Sunday, November 4, 2012

Guest Blog by Kate Erickson

  
An Hour More or Less: Remembering Tucker
My kids were going off to middle and high school, and Wilson, our dog, was no longer a puppy. The house needed new energy, so I went looking for something little and fluffy.
            “There’s a cute dog in that bottom cage,” the Humane Society attendant said.
            I bent down to look. It was cute, but not exactly what I had in mind. As I rose to full height, I came face-to-face with a tiny hedgehog-looking puppy in the top cage. The excitement bursting from those obsidian eyes said, “I’m your boy.” And indeed he was.
            Eleven years later, I would caress his thick fur, gaze into those dimming eyes and whisper, “Sh, it’s okay. You can go now. I promise we’ll be fine.”
Our Tucker-Boy died on November 6, 2011, the day we change the clocks to standard time, the day we get an extra hour, but it gets dark an hour earlier so it’s not really a net positive.
My husband, Gary, and I are normally alert to the depressing one hour shortage of daylight, starting the morning with a brief argument over whether the clocks get turned back or forward and spending the rest of it saying things like, “It’s two o’clock, but it’s really three.”
During last year’s switch from daylight savings, our grief over watching Tucker die left us little energy to give a crap about anything, let alone a mere gain or loss of an hour.
            From the moment Tucker came into our lives, he charged the air. Our lab-border collier mix, Wilson, was an active, yet aloof dog. Tucker was eager to give affection and hungry to receive it. During that first year, the little hedgehog grew into a 60-pound moose. We never knew what breeds combined to make him, but his head was reminiscent of a Rottweiler which gave him a menacing look.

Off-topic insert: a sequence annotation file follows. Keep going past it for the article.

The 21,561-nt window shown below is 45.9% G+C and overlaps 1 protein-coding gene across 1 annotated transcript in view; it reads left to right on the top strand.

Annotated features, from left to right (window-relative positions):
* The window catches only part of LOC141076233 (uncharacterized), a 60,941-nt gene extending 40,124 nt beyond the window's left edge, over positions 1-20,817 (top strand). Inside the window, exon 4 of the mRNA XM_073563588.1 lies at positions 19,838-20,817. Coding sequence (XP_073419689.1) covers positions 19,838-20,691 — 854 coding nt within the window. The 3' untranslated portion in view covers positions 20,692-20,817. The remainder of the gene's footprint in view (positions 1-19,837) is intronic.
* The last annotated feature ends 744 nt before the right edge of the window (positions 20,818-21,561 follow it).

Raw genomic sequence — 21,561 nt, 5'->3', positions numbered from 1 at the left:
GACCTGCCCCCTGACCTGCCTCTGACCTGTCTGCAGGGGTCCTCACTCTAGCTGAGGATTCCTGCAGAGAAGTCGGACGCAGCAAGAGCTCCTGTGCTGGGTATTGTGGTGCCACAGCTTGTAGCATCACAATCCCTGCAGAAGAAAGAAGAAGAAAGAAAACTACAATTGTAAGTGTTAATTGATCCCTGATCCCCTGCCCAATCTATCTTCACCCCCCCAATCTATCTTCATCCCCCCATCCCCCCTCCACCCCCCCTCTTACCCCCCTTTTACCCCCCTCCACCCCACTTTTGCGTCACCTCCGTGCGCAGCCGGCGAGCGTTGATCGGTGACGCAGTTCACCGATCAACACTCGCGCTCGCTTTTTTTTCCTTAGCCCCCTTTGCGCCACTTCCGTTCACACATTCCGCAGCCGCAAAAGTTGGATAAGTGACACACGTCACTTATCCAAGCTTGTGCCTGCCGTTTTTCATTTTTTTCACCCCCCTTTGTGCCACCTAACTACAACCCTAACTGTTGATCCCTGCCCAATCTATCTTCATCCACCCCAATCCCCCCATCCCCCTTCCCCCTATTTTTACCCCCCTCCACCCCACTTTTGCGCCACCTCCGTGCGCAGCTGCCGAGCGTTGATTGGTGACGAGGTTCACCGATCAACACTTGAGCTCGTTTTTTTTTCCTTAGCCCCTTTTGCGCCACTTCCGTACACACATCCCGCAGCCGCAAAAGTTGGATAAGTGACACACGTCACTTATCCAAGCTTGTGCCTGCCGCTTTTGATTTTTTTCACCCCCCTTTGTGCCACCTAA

Tucker was far from menacing. He maintained the demeanor of a small, anxious dog. He bounced and danced whenever any of us got up in the morning, returned home, or offered a walk.
He needed to be close to either Gary or me, those brilliant dark eyes always alert to our movements. When I was working from my home office, he’d position himself in the narrow passageway between the edge of my desk and chair, forcing me to step over him every time I went to the filing cabinet or the fax machine. If I made him move, he’d seek out Gary.
Tucker was so adept at pretending to be small that he’d sneak into our cramped galley kitchen while I cooked dinner, moving nimbly around me. I wouldn’t notice he was breaking the no dogs in the kitchen rule until he’d start bouncing with delight when the other family members entered to serve up their plates.
He was easily spooked by thunder, fireworks, and balloons. His certainty that scary monsters haunted the landscape caused him to hesitate at the door and look up at us for reassurance before going outside.
            In the last few months of his life, his energy diminished and he appeared to be in pain. Our vet put him on medication, which helped for a while, but he quickly went from one pill a day to four.
He had a habit of lying on the bathroom floor each night while I bathed. On his final Saturday night, I was upstairs preparing my bath when I saw him struggling to climb the steep staircase to be with me. When I rushed to stop him, he looked so sad that I coaxed him the rest of the way and petted him until his heaving breath returned to normal. He followed me to the bathroom where he laid, like always, next to the tub.